BARTIROMO: Yes, I know Michael Horowitz and the Inspector General, they're going to come up with another report in the next couple of weeks and I expect that's why some of these FBI guys have been reassigned because they're part of that report. Do you believe that Robert Mueller - real quick here -- Robert Mueller will look at the FISA abuses and what has gone on at the top of the FBI as part of his Russia probe?

STARR: I don't think so, but again, we're behind veil of ignorance. His mandate is to look at the issue of collusion.


STARR: And I'm not sure how that fits into it. But here is the thing. You know this indictment was announced by Rod Rosenstein and that tells you that this is the Justice Department, President Trump's Justice Department that is looking at these things. Michael Horowitz who you rightly mentioned is a career civil servant reflecting the highest traditions of the Justice Department.

BARTIROMO: Yes, Ken, great to see you. Thanks very much for your insights this morning.

STARR: My pleasure.

BARTIROMO: Ken Starr joining us there. Up next, Congress reaching a bipartisan budget deal but conservatives say it adds too much to the deficit. House Speaker Paul Ryan explains, defends why it is a good compromise in an exclusive interview with me next. We're looking ahead this morning on SUNDAY MORNING FUTURES. Stay with us for Paul Ryan.


BARTIROMO: Welcome back. The GOP spending plan has many conservatives complaining about the lack of fiscal restraints and debt management. House Speaker Paul Ryan defended his moves to support the military with me. He discussed the budget exploding entitlement and his future after the November midterm elections in this exclusive interview. Watch.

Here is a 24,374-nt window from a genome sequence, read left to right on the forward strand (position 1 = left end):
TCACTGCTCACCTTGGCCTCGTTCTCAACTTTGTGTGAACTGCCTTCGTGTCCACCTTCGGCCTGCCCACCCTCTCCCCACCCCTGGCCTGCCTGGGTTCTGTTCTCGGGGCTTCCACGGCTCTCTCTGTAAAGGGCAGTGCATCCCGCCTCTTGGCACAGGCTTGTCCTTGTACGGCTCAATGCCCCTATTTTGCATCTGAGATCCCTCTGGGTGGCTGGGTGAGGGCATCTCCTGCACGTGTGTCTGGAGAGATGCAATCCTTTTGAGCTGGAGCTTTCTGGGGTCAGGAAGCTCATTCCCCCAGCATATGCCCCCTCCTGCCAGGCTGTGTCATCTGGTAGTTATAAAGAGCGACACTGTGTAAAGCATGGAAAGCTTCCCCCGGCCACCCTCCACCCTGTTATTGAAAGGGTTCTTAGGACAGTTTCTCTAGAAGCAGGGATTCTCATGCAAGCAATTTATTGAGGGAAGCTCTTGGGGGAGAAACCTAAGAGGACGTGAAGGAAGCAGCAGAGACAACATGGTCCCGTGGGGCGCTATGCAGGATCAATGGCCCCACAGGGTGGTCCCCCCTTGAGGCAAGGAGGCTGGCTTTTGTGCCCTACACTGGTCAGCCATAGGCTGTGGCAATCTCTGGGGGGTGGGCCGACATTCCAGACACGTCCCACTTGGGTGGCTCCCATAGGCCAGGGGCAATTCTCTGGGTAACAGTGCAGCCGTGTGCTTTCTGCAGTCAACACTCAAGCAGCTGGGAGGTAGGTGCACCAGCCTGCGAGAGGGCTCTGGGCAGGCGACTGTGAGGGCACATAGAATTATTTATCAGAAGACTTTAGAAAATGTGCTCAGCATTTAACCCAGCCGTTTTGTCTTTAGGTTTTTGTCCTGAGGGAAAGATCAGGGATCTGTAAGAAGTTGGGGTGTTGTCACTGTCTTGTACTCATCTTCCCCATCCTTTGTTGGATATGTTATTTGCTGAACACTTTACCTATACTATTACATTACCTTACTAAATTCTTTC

REP. PAUL RYAN, R—WIS , SPEAKER OF THE HOUSE: We're really focused on getting the military their budget because they need a budget that they can plan for. We've had the four structures for the last eight years. The discretionary budget that we have now is still lower than the budget that we had put in place in 2011 that we passed. So if you remember, you go back to the BCA, actually it was budget shared then but the discretionary spending we have today is lower than levels we were envisioning back in 2011. And the other point I would simply make is the sequester, no one intended the sequester to kick in, let alone do what it did to the military. So we want to rebuild our military and we did a few things since those days. We've put in about $250 billion of permanent mandatory spending cuts in that course of time. And this bill, we have Medicare means testing we've added to it. We got rid of the independent payment advisory board, a big down payment on health care reform. So we've actually done some things in this bill that are pretty important. But yes, we did have more domestic spending. And that we put in here is pretty much one-time spending disaster aid, infrastructure aid, in exchange for getting the military budget we wanted.